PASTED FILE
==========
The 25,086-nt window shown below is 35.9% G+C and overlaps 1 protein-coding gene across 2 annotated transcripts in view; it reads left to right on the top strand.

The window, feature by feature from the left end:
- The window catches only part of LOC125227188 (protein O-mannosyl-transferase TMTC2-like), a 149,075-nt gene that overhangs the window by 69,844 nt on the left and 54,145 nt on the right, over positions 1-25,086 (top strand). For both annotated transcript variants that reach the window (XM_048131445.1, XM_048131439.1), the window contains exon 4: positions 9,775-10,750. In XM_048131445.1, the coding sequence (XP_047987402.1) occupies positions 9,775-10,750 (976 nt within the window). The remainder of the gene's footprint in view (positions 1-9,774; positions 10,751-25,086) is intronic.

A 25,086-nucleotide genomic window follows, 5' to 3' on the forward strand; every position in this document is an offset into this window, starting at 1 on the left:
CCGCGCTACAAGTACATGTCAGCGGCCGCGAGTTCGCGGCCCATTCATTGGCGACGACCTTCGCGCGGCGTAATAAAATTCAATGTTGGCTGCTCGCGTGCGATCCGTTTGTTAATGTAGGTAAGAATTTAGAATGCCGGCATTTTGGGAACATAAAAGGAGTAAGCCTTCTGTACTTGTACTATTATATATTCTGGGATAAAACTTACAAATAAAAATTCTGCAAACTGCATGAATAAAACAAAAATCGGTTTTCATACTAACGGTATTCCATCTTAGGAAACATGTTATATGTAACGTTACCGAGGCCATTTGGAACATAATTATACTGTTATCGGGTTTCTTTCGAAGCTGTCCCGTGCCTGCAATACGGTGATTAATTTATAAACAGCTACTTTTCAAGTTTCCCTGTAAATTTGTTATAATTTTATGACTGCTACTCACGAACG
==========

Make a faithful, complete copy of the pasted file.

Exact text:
The 25,086-nt window shown below is 35.9% G+C and overlaps 1 protein-coding gene across 2 annotated transcripts in view; it reads left to right on the top strand.

The window, feature by feature from the left end:
- The window catches only part of LOC125227188 (protein O-mannosyl-transferase TMTC2-like), a 149,075-nt gene that overhangs the window by 69,844 nt on the left and 54,145 nt on the right, over positions 1-25,086 (top strand). For both annotated transcript variants that reach the window (XM_048131445.1, XM_048131439.1), the window contains exon 4: positions 9,775-10,750. In XM_048131445.1, the coding sequence (XP_047987402.1) occupies positions 9,775-10,750 (976 nt within the window). The remainder of the gene's footprint in view (positions 1-9,774; positions 10,751-25,086) is intronic.

A 25,086-nucleotide genomic window follows, 5' to 3' on the forward strand; every position in this document is an offset into this window, starting at 1 on the left:
CCGCGCTACAAGTACATGTCAGCGGCCGCGAGTTCGCGGCCCATTCATTGGCGACGACCTTCGCGCGGCGTAATAAAATTCAATGTTGGCTGCTCGCGTGCGATCCGTTTGTTAATGTAGGTAAGAATTTAGAATGCCGGCATTTTGGGAACATAAAAGGAGTAAGCCTTCTGTACTTGTACTATTATATATTCTGGGATAAAACTTACAAATAAAAATTCTGCAAACTGCATGAATAAAACAAAAATCGGTTTTCATACTAACGGTATTCCATCTTAGGAAACATGTTATATGTAACGTTACCGAGGCCATTTGGAACATAATTATACTGTTATCGGGTTTCTTTCGAAGCTGTCCCGTGCCTGCAATACGGTGATTAATTTATAAACAGCTACTTTTCAAGTTTCCCTGTAAATTTGTTATAATTTTATGACTGCTACTCACGAACG